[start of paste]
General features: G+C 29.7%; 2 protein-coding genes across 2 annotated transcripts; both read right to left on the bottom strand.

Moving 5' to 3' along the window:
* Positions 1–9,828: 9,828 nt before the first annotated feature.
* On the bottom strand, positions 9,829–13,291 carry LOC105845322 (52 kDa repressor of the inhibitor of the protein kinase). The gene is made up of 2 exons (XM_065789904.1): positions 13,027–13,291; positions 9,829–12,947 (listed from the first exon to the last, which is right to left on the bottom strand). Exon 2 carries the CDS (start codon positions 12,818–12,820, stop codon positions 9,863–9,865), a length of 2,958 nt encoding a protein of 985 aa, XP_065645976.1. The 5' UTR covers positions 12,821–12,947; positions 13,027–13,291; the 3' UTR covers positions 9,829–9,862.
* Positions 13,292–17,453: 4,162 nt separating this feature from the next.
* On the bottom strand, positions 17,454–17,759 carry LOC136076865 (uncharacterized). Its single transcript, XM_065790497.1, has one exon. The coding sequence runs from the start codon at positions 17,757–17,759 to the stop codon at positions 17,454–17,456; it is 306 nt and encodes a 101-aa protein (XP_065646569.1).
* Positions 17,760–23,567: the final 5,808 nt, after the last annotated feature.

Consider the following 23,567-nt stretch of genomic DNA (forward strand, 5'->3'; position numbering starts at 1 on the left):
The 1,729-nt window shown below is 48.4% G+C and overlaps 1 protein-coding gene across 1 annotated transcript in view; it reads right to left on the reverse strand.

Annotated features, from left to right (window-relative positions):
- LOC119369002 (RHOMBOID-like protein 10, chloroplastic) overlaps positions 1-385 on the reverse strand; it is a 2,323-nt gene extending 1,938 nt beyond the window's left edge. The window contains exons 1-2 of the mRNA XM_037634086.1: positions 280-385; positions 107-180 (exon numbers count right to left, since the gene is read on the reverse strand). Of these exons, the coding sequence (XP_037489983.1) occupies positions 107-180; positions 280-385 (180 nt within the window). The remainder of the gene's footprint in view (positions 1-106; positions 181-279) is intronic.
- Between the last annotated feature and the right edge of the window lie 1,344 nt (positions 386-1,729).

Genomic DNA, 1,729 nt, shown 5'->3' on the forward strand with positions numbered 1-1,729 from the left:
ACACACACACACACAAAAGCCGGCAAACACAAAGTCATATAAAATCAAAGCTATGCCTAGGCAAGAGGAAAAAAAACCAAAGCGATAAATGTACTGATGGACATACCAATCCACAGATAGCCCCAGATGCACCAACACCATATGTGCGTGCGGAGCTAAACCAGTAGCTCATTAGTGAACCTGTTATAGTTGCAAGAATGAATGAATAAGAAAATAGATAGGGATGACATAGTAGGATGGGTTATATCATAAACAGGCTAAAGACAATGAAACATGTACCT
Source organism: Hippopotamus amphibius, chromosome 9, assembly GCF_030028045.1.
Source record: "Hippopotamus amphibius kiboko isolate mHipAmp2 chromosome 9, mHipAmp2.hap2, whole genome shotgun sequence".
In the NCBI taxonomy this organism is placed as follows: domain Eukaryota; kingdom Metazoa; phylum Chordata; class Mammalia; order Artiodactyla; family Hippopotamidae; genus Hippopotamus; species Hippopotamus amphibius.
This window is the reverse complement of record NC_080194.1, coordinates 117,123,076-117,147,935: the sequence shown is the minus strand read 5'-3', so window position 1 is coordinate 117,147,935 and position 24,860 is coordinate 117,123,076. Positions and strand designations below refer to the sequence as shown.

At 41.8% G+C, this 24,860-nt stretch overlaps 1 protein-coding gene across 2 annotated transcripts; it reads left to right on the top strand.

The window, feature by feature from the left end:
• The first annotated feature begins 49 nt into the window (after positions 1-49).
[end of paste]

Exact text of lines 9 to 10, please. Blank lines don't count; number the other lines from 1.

The 1,729-nt window shown below is 48.4% G+C and overlaps 1 protein-coding gene across 1 annotated transcript in view; it reads right to left on the reverse strand.

Annotated features, from left to right (window-relative positions):